CASE: Now, I'm not gonna sit here and say that the military gets to do whatever it wants with our land. I don't believe that, I think the military has to be good neighbors. I think the military has to try to accommodate legitimate concerns about the use of our lands. And I think the military needs to needs to utilize our lands in a way that is fair on both sides. But I'm not of the view that these training leases should be canceled and that the military's presence in Hawaiʻi should end. And frankly if we don't have those training bases, the military will significantly downsize its presence here because it needs to train somewhere, and these bases are valuable training assets for them in their positioning in the Indo Pacific. And so I welcome the military going out for public comment. These are state lands, they're state leases, people should have their input on it, we should have this debate. But this is where I am on it.

CASE: And so I don't subscribe to the "let's get rid of the military" view. And by the way, let's make one more comment along those lines — and I don't think this is the reason to keep the military here — but let's recognize that the defense effort of our country is our number two industry here. Throughout COVID-19, it was our number one industry. And if we had been down travel and tourism, and defense, we would be in far worse of a world of hurt here. And so as we talk about diversifying our economy, let's remember that diversification should be at least two industries, as opposed to one to start with, and then let's move from there. And so let's realize the impact that the military has on our own economy and community here, and balance that against legitimate concerns as Colonel Wright has.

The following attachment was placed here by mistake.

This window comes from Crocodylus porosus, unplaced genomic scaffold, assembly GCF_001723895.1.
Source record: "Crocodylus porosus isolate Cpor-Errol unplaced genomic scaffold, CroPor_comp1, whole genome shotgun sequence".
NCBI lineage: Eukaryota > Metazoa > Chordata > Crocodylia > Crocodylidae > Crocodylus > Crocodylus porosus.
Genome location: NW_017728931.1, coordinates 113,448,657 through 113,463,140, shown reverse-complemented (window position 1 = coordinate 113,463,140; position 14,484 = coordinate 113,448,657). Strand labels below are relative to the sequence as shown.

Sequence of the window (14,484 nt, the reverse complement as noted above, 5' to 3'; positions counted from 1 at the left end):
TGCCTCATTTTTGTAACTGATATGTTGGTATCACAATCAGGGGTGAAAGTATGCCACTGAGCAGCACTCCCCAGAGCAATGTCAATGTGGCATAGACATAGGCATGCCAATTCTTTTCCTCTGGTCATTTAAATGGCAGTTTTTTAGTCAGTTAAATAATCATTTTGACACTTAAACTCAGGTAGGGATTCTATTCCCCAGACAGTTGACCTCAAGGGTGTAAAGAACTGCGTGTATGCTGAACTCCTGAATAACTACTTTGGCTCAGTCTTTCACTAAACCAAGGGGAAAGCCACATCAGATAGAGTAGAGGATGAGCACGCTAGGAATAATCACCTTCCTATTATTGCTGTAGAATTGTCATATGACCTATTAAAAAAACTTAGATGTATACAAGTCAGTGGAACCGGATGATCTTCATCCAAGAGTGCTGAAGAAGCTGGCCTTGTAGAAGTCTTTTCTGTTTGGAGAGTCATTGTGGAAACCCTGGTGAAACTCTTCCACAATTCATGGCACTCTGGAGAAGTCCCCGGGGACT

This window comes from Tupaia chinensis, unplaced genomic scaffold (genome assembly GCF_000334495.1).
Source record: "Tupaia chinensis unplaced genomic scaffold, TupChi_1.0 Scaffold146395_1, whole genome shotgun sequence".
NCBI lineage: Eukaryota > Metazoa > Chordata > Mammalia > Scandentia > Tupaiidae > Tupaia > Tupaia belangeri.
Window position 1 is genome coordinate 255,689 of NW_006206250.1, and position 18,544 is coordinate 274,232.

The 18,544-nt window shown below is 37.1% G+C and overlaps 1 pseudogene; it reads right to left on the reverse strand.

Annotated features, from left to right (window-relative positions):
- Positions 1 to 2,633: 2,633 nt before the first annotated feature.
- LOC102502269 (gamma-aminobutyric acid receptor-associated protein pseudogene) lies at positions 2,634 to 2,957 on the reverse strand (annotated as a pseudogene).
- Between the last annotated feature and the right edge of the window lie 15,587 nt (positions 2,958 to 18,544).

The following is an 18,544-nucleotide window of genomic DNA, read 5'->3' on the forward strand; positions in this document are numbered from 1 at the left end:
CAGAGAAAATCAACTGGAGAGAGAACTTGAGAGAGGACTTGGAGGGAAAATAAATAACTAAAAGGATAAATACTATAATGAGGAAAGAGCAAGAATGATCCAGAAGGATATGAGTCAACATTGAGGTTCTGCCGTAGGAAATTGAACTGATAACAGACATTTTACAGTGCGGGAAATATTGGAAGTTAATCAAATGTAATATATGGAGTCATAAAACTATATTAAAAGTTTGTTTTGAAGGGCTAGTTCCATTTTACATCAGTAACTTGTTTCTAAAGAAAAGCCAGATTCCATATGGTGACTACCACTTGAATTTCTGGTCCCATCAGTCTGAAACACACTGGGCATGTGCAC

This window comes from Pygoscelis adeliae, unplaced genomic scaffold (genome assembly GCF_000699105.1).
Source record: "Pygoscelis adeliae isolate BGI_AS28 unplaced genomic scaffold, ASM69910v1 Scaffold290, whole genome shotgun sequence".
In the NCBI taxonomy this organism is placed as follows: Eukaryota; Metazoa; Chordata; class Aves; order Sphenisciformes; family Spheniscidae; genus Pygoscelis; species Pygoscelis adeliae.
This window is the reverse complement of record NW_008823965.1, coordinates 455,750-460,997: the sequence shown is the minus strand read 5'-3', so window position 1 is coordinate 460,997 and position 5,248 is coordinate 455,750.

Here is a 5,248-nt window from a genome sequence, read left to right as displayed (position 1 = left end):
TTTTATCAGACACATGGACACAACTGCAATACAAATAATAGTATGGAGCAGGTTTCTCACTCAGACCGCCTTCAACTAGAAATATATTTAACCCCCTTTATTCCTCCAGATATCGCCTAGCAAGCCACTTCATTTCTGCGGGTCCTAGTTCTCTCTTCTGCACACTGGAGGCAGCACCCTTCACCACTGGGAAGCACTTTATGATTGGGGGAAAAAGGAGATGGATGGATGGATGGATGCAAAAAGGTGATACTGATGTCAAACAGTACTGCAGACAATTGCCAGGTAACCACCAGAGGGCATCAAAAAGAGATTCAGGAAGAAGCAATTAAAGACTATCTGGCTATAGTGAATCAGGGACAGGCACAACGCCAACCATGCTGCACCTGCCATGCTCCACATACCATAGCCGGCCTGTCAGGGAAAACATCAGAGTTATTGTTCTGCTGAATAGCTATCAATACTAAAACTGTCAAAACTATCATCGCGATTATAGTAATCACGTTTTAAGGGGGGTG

On federal funding of the Honolulu rail project

CASE: First of all, the federal government, through the Federal Transit Administration, committed in an agreement to fund $1.5 billion — of which half has been paid, and half has not been paid yet. And so the FTA is concerned as everybody is about the plan: can there be a plan that the public will trust, that is carefully thought out, that handles the contingencies, that answers the question about whether we should or should not stop downtown or at Middle Street or Ala Moana? The FTA is going to require that plan before they cut loose any further monies. And I think that's a proper position for the FTA to take. But the actual decisions on what to do about rail are state and county decisions.

On criticism of former President Barack Obama's birthday party

CASE: I don't know what happened at the Obama birthday party. I don't know whether there were 400, 600 people dancing. I had thought, frankly, that they had a much more limited group, and that the requirement was that everybody was vaccinated for that party. That is under the law of Massachusetts, there are different standards in place. I don't think anybody should be exempt from the standards so I'm not going to defend President Obama if, in fact, they were violating the laws and standards of Massachusetts or, for that matter, the CDC concerns.

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Catherine Cruz is the host of The Conversation. Originally from Guam, she spent more than 30 years at KITV, covering beats from government to education. Contact her at ccruz@hawaiipublicradio.org.